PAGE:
Tuesday, February 17, 2009

Are Social Networks The New Newspaper?

Excerpted from Rick's RSS by Rick Hancock of Fox 61 News:

Last week my state’s largest daily newspaper, The Hartford Courant, (it also bils itself as ”America’s oldest continuously published newspaper“) took a gigantic digital step forward into the future. It created a Facebook page and begun inviting “fans” to join. This week the paper took another big digital step forward and created its own Tweeter feed. Hooray for them.

The Courant brags that 800,000 people read the Courant via the newspaper and online. So, far – as of this blog post “only”192 Facebook users have become Courant Facebook fans. By comparison The New York Times Facebook site has 357,678 fans.

The Courant’s current low fan base probably has more to do with little to no promotion in the paper or the main Courant website that readers can now check them out on the social networking powerhouse. Talk about a soft product launch!

So what are the advantages of news organizations jumping on Facebook? ” Facebook is the “newspaper” for many people,”says Quinnipiac University Journalism Professor Richard Hanley.. ”It is much more powerful than the traditional newspaper because it incorporates news about friends and family into an interface where more traditional news can be posted. I’ve seen the future of newspapers, and it is Facebook.

My Take

The oldest example of mass media in the US, The Courant is a natural fit for social media. Through Hartford’s history it was sold and consumed in the community. In a way it was the community.

It was everywhere people were - available for purchase on every corner, generously distributed around barber shops, diners, offices, trains, buses - the most popular and frequent conversation starter.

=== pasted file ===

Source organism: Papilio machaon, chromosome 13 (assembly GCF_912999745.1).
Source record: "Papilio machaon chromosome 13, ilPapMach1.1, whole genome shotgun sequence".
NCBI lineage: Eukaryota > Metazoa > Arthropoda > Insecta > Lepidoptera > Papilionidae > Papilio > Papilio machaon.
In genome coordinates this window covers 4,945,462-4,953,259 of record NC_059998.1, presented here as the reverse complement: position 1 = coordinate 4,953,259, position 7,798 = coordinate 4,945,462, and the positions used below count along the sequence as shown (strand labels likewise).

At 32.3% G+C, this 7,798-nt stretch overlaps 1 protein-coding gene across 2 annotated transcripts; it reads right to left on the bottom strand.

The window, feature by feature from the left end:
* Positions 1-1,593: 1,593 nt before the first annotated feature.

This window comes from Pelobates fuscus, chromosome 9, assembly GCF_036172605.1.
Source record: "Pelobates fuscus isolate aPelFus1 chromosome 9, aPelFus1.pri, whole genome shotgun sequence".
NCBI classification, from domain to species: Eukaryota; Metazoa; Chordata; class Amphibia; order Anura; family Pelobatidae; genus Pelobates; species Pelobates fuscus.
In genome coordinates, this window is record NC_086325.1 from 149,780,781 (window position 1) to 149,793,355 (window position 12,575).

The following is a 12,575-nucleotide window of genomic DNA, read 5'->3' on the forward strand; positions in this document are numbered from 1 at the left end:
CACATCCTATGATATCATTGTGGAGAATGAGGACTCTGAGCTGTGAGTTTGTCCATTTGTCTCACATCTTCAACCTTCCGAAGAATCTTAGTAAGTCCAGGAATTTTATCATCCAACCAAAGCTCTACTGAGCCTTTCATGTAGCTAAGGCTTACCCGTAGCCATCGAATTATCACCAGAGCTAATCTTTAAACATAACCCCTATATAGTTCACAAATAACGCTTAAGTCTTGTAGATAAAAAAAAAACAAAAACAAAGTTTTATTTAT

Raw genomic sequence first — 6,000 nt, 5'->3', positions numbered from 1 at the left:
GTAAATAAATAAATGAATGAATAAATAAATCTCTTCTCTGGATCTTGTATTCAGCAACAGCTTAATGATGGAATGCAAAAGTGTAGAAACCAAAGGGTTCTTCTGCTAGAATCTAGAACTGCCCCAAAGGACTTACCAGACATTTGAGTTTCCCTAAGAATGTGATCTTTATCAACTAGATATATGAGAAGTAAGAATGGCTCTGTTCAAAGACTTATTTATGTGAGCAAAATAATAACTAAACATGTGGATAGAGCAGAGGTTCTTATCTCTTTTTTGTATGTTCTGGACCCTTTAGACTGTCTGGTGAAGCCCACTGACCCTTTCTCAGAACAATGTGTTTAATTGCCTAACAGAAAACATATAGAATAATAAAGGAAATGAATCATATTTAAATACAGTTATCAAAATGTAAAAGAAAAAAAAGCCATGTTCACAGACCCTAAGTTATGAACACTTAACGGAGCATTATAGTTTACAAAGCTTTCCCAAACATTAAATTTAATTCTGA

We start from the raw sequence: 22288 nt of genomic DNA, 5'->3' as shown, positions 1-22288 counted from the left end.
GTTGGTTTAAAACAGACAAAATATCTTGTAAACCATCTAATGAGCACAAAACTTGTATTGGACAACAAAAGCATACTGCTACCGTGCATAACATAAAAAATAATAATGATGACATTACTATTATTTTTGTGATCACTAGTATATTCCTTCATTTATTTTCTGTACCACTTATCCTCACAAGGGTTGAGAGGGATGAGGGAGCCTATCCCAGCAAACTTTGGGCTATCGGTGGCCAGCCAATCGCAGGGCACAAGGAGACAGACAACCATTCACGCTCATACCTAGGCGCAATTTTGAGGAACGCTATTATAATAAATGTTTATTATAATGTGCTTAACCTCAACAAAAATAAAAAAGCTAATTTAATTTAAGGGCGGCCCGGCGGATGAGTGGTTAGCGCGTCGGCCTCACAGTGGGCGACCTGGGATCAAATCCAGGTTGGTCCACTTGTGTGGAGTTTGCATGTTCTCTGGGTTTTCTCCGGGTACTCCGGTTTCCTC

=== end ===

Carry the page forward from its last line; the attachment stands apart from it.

It was the prime spot for job listings, real estate purchasing and classifieds.

Like The Hartford Times it was home-delivered and found on kitchen tables and in stacks next to dad’s favorite chair. Perhaps agreeing on little else, the generations would hash over the box scores, Dear Abby and upcoming white sales.

A Courant route was reason for pride and income for the disciplined, early rising pre-teen and high schooler. Courant delivery routes were coveted and accompanied by pre-dawn war stories.

Like any newspaper, The Courant was marked up, folded up, circled, scissored and spread out for the puppy or the parrot. Even spread in the garden. Every inch was useful.

But there have been several partings of the ways between The Courant and its readers. Now easy, immediate access to opposing political views is available. Social media and its user generated content provides what editorial boards and 3AM press runs can’t.

As the community increasingly incorporates digital media and online news it will be interesting if The Courant will find its audience and its voice there.

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